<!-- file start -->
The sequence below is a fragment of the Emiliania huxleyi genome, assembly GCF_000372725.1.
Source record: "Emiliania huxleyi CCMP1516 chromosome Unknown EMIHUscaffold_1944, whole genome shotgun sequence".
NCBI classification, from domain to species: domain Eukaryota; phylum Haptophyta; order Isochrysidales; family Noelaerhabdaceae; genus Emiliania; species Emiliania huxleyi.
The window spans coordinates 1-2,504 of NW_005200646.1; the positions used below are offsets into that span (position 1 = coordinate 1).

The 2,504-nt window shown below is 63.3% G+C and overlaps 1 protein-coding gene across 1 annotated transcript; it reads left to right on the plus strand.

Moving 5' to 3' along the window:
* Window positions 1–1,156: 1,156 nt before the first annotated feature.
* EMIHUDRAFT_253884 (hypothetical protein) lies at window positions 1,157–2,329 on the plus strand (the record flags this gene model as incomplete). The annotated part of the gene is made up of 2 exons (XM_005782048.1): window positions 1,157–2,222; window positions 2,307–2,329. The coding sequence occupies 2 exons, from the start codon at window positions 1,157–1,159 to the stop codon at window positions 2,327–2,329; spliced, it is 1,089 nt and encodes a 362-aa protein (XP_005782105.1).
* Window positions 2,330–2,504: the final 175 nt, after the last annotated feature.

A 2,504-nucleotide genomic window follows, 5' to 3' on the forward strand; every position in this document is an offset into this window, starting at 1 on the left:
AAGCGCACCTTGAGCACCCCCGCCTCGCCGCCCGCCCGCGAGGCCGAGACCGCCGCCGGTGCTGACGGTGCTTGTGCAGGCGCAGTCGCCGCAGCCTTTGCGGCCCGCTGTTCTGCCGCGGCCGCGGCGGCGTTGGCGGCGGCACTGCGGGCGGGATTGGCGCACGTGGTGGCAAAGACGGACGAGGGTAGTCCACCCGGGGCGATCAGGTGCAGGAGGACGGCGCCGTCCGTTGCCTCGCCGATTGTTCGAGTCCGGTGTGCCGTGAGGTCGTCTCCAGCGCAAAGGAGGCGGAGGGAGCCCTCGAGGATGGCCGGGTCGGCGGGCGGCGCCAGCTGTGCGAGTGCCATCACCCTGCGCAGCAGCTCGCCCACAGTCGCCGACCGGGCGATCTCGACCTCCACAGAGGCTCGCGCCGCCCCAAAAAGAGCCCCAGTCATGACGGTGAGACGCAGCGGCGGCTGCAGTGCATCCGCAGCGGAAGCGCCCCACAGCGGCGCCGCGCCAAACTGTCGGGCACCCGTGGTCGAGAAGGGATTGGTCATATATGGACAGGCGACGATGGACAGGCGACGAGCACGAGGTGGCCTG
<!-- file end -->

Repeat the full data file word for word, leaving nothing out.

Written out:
The sequence below is a fragment of the Emiliania huxleyi genome, assembly GCF_000372725.1.
Source record: "Emiliania huxleyi CCMP1516 chromosome Unknown EMIHUscaffold_1944, whole genome shotgun sequence".
NCBI classification, from domain to species: domain Eukaryota; phylum Haptophyta; order Isochrysidales; family Noelaerhabdaceae; genus Emiliania; species Emiliania huxleyi.
The window spans coordinates 1-2,504 of NW_005200646.1; the positions used below are offsets into that span (position 1 = coordinate 1).

The 2,504-nt window shown below is 63.3% G+C and overlaps 1 protein-coding gene across 1 annotated transcript; it reads left to right on the plus strand.

Moving 5' to 3' along the window:
* Window positions 1–1,156: 1,156 nt before the first annotated feature.
* EMIHUDRAFT_253884 (hypothetical protein) lies at window positions 1,157–2,329 on the plus strand (the record flags this gene model as incomplete). The annotated part of the gene is made up of 2 exons (XM_005782048.1): window positions 1,157–2,222; window positions 2,307–2,329. The coding sequence occupies 2 exons, from the start codon at window positions 1,157–1,159 to the stop codon at window positions 2,327–2,329; spliced, it is 1,089 nt and encodes a 362-aa protein (XP_005782105.1).
* Window positions 2,330–2,504: the final 175 nt, after the last annotated feature.

A 2,504-nucleotide genomic window follows, 5' to 3' on the forward strand; every position in this document is an offset into this window, starting at 1 on the left:
AAGCGCACCTTGAGCACCCCCGCCTCGCCGCCCGCCCGCGAGGCCGAGACCGCCGCCGGTGCTGACGGTGCTTGTGCAGGCGCAGTCGCCGCAGCCTTTGCGGCCCGCTGTTCTGCCGCGGCCGCGGCGGCGTTGGCGGCGGCACTGCGGGCGGGATTGGCGCACGTGGTGGCAAAGACGGACGAGGGTAGTCCACCCGGGGCGATCAGGTGCAGGAGGACGGCGCCGTCCGTTGCCTCGCCGATTGTTCGAGTCCGGTGTGCCGTGAGGTCGTCTCCAGCGCAAAGGAGGCGGAGGGAGCCCTCGAGGATGGCCGGGTCGGCGGGCGGCGCCAGCTGTGCGAGTGCCATCACCCTGCGCAGCAGCTCGCCCACAGTCGCCGACCGGGCGATCTCGACCTCCACAGAGGCTCGCGCCGCCCCAAAAAGAGCCCCAGTCATGACGGTGAGACGCAGCGGCGGCTGCAGTGCATCCGCAGCGGAAGCGCCCCACAGCGGCGCCGCGCCAAACTGTCGGGCACCCGTGGTCGAGAAGGGATTGGTCATATATGGACAGGCGACGATGGACAGGCGACGAGCACGAGGTGGCCTG